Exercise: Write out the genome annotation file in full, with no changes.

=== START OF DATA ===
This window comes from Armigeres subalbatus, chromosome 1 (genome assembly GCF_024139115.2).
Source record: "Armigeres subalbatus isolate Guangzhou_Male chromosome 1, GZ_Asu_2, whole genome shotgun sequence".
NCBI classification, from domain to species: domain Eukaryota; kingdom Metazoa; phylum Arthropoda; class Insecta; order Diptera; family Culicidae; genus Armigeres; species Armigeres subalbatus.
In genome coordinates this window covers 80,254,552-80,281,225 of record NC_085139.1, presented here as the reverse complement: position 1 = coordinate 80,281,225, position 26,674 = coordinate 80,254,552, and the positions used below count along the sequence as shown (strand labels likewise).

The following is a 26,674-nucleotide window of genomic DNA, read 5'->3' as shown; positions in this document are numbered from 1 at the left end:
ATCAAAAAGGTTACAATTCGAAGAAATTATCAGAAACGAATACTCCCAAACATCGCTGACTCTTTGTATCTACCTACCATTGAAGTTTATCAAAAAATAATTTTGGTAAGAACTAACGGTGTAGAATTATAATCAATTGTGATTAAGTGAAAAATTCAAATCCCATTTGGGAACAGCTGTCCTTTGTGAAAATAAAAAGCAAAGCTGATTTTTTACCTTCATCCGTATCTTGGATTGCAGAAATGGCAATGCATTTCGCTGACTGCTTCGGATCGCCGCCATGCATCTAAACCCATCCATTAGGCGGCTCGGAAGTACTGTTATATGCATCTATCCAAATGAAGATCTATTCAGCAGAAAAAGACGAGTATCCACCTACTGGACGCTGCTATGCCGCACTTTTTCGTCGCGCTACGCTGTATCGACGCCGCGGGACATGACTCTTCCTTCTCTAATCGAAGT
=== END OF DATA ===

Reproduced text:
This window comes from Armigeres subalbatus, chromosome 1 (genome assembly GCF_024139115.2).
Source record: "Armigeres subalbatus isolate Guangzhou_Male chromosome 1, GZ_Asu_2, whole genome shotgun sequence".
NCBI classification, from domain to species: domain Eukaryota; kingdom Metazoa; phylum Arthropoda; class Insecta; order Diptera; family Culicidae; genus Armigeres; species Armigeres subalbatus.
In genome coordinates this window covers 80,254,552-80,281,225 of record NC_085139.1, presented here as the reverse complement: position 1 = coordinate 80,281,225, position 26,674 = coordinate 80,254,552, and the positions used below count along the sequence as shown (strand labels likewise).

The following is a 26,674-nucleotide window of genomic DNA, read 5'->3' as shown; positions in this document are numbered from 1 at the left end:
ATCAAAAAGGTTACAATTCGAAGAAATTATCAGAAACGAATACTCCCAAACATCGCTGACTCTTTGTATCTACCTACCATTGAAGTTTATCAAAAAATAATTTTGGTAAGAACTAACGGTGTAGAATTATAATCAATTGTGATTAAGTGAAAAATTCAAATCCCATTTGGGAACAGCTGTCCTTTGTGAAAATAAAAAGCAAAGCTGATTTTTTACCTTCATCCGTATCTTGGATTGCAGAAATGGCAATGCATTTCGCTGACTGCTTCGGATCGCCGCCATGCATCTAAACCCATCCATTAGGCGGCTCGGAAGTACTGTTATATGCATCTATCCAAATGAAGATCTATTCAGCAGAAAAAGACGAGTATCCACCTACTGGACGCTGCTATGCCGCACTTTTTCGTCGCGCTACGCTGTATCGACGCCGCGGGACATGACTCTTCCTTCTCTAATCGAAGT